However it wasn’t all doom and gloom for ladies this year in Camden. The show I left Lawrence for was Conference, which took the theme of sexuality and women and turned it on its head, making light-hearted fun of feminism, lesbianism, transgenderism and everything in between. The show’s set-up – a Conference of Sisterhood – sounded incredibly forced and difficult for the audience to latch on to. It proved to be the polar opposite; upon entry everyone was given a sticky label according to how their sexuality was perceived. I got ‘prefer not to say’ and I’d prefer not to say what I made of that. Everyone was referred to as ‘sister’ and various commercials interjected the hilarious action with such taglines as ‘Grandma’s gone Bi. Deal with it.’ What I enjoyed most about this performance was its simple combination of incredibly funny one-liners, stories and visuals with physical comedy that made light of our physical selves and everyday emotions. My sides were quite literally splitting and for the first time in a while, I found myself laughing uncontrollably.
As was to be expected for so many first-timers at the Fringe, each performer’s audience consisted of mainly family, friends and die-hard fans. At many performances I felt like an invading hostile force. This was especially true for Danish comedian Arna Spek, whose boyfriend I inadvertently sat next to, therefore was in prime position to observe how often she looked to him for reassurance and guidance throughout. Half endearing and half dull, Spek struggled to fill a thirty-minute set with what must be a potential goldmine of cultural stereotypes, difficulties and differences. This did make up the majority of the set, however halfway through Spek started to flag and seemed to rely on jokes that only her friends understood, of which there were many in the crowd. Spek’s half-hour had some chuckles, interesting points and, refreshingly, barely any references to sexuality or sex. What a lovely change.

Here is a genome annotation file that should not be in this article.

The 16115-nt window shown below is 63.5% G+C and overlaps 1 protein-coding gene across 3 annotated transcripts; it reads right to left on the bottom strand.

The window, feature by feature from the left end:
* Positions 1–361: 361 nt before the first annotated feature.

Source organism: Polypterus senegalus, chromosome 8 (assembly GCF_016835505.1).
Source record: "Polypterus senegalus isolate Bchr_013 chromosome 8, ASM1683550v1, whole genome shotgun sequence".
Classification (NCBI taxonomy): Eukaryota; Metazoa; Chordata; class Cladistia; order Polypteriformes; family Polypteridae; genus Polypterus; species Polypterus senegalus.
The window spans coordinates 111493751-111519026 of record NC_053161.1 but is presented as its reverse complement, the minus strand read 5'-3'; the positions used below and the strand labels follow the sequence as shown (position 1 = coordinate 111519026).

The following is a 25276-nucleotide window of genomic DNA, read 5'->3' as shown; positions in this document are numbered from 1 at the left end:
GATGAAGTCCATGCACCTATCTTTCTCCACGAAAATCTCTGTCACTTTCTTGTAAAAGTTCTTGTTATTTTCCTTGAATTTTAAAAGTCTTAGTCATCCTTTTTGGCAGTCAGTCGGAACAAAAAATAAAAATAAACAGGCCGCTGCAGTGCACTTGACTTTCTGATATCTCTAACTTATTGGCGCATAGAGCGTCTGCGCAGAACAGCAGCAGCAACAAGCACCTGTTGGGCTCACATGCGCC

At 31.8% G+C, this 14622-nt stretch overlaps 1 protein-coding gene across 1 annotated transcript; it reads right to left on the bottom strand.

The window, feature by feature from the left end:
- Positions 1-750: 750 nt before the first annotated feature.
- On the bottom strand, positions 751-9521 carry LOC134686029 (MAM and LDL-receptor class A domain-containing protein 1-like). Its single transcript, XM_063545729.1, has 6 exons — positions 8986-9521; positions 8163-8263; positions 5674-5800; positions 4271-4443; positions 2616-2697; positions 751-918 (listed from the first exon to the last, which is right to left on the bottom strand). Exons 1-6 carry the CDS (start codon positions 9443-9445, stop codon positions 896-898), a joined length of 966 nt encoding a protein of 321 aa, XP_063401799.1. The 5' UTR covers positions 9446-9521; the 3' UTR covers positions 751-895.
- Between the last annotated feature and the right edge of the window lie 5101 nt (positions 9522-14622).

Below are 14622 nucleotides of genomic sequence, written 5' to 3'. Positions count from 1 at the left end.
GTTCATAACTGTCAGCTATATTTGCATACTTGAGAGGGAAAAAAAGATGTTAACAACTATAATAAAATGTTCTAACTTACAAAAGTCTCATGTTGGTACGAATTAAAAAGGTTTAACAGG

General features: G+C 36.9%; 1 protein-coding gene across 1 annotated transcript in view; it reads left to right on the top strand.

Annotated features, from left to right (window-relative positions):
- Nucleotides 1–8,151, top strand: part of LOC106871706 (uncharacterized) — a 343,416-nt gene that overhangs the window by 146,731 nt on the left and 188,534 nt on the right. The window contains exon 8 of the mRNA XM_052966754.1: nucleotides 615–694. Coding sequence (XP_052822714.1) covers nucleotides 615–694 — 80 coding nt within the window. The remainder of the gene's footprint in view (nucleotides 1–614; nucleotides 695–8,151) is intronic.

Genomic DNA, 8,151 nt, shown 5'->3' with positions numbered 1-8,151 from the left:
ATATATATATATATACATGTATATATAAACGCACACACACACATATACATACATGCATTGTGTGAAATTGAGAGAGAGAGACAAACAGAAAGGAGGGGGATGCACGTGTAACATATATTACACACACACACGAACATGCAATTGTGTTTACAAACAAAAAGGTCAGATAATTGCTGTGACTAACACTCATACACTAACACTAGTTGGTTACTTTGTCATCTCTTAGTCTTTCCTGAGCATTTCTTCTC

…when was the last time you heard Dara O’Briain talk about homosexuality?…
Speaking of lovely changes, I’ll end on the highlight of my Fringe. ‘Elf Lyons is a Pervert’ is an assertive and confident name for a debut solo show and thankfully we were treated to an explanation early on in the set. Whilst I suspect most of the crowd knew Lyons personally, she endears herself to the audience almost instantly, with her nerdy confessions of tube-spotting and her own unique take on the tiresome cover letter. Her caricatures of friends and family were hilarious, as was her own tube-porn – that tragically overlooked literary genre. Flitting from one end of the stage to the other and scrunching up her face in a variety of contortions, Elf is my Fringe One To Watch.
I ended my Fringe experience pondering on the variety of topics I had heard discussed by the women of the Fringe. Sexuality topped the list by a mile, which is interesting when you compare female to male comedians – when was the last time you heard Dara O’Briain talk about homosexuality? However there was also a frankness that rang true through all the performances, a casual lack of self-obsession and keenness to interact with those around them. The incredibly irritating North American phrase ‘reaching out’ applies here – this really was what these funny ladies were doing, reaching out to the intimate audiences and making life funny for an hour or so. The degree of success varied of course, but underlying it all was a sincerity that was refreshing and overwhelmingly endearing.